Minimalist Interfaces: Evidence from Indonesian and Javanese by Yosuke Sato (review)

Minimalist Interfaces: Evidence from Indonesian and Javanese by Yosuke Sato (review) Yosuke Sato. 2010. Minimalist Interfaces: Evidence from Indonesian and Javanese. Linguistik Aktuell 155. xiii + 159. Amsterdam: John Benjamins. ISBN 978-902-72-5538-9. 95, US$143, hardcover. Puzzles do not exist in a vacuum. Empirical observations rise to the level of puzzles only when cast against a particular theoretical backdrop. Their careful investigation, then, has the potential to elucidate not only the nature of particular linguistic phenomena, but also aspects of the design of the human language faculty itself. This stance is apparent in Yosuke Sato's 2010 monograph, based on his 2008 University of Arizona doctoral dissertation, which studies four aspects of the grammar of Indonesian and Javanese and highlights their theoretical relevance within the framework of the Minimalist Program and to more general questions of grammatical architecture. The book is structured around these four case studies--on reduplication, active voice deletion, preposition-stranding sluicing, and nominal interpretation--with brief introduction and conclusion chapters that provide a theoretical framing.1 The title of this volume makes reference to Sato's Minimalist Interfaces thesis, the idea that syntax proper is "functionally blind," constructing complex syntactic objects "without ever caring about the fate of the objects thus created, leaving the task of their convergence/interpretability entirely to the language-external, http://www.deepdyve.com/assets/images/DeepDyve-Logo-lg.png Oceanic Linguistics University of Hawai'I Press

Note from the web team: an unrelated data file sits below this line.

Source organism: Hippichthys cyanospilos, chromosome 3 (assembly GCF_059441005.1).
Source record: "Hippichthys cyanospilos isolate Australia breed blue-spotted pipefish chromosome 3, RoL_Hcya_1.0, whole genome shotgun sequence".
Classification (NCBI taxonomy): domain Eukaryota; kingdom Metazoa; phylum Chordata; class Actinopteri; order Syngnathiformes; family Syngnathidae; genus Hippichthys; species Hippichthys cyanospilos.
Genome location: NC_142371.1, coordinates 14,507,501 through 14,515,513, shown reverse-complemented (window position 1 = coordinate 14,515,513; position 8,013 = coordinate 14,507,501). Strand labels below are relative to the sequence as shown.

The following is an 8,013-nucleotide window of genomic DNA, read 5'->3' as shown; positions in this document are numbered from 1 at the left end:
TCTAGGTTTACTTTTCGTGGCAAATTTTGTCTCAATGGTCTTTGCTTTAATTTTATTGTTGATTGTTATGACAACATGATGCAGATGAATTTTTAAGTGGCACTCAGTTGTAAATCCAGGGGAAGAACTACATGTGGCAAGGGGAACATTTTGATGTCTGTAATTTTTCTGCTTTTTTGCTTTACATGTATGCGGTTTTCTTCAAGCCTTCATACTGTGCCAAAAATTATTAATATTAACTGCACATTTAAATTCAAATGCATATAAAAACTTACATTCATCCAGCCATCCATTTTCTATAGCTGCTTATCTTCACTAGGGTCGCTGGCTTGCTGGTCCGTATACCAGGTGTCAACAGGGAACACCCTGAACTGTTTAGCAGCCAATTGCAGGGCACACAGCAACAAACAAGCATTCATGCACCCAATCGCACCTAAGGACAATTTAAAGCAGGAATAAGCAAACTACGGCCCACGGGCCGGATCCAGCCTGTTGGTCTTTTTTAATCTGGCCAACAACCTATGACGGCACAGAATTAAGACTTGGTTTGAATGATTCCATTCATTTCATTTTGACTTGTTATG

Minimalist Interfaces: Evidence from Indonesian and Javanese by Yosuke Sato (review)

Oceanic Linguistics, Volume 55 (1) – May 26, 2016

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Publisher
University of Hawai'I Press
Copyright
Copyright © 2008 University of Hawai'i Press.
ISSN
1527-9421
Publisher site
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Abstract

Yosuke Sato. 2010. Minimalist Interfaces: Evidence from Indonesian and Javanese. Linguistik Aktuell 155. xiii + 159. Amsterdam: John Benjamins. ISBN 978-902-72-5538-9. 95, US$143, hardcover. Puzzles do not exist in a vacuum. Empirical observations rise to the level of puzzles only when cast against a particular theoretical backdrop. Their careful investigation, then, has the potential to elucidate not only the nature of particular linguistic phenomena, but also aspects of the design of the human language faculty itself. This stance is apparent in Yosuke Sato's 2010 monograph, based on his 2008 University of Arizona doctoral dissertation, which studies four aspects of the grammar of Indonesian and Javanese and highlights their theoretical relevance within the framework of the Minimalist Program and to more general questions of grammatical architecture. The book is structured around these four case studies--on reduplication, active voice deletion, preposition-stranding sluicing, and nominal interpretation--with brief introduction and conclusion chapters that provide a theoretical framing.1 The title of this volume makes reference to Sato's Minimalist Interfaces thesis, the idea that syntax proper is "functionally blind," constructing complex syntactic objects "without ever caring about the fate of the objects thus created, leaving the task of their convergence/interpretability entirely to the language-external,

Journal

Oceanic LinguisticsUniversity of Hawai'I Press

Published: May 26, 2016

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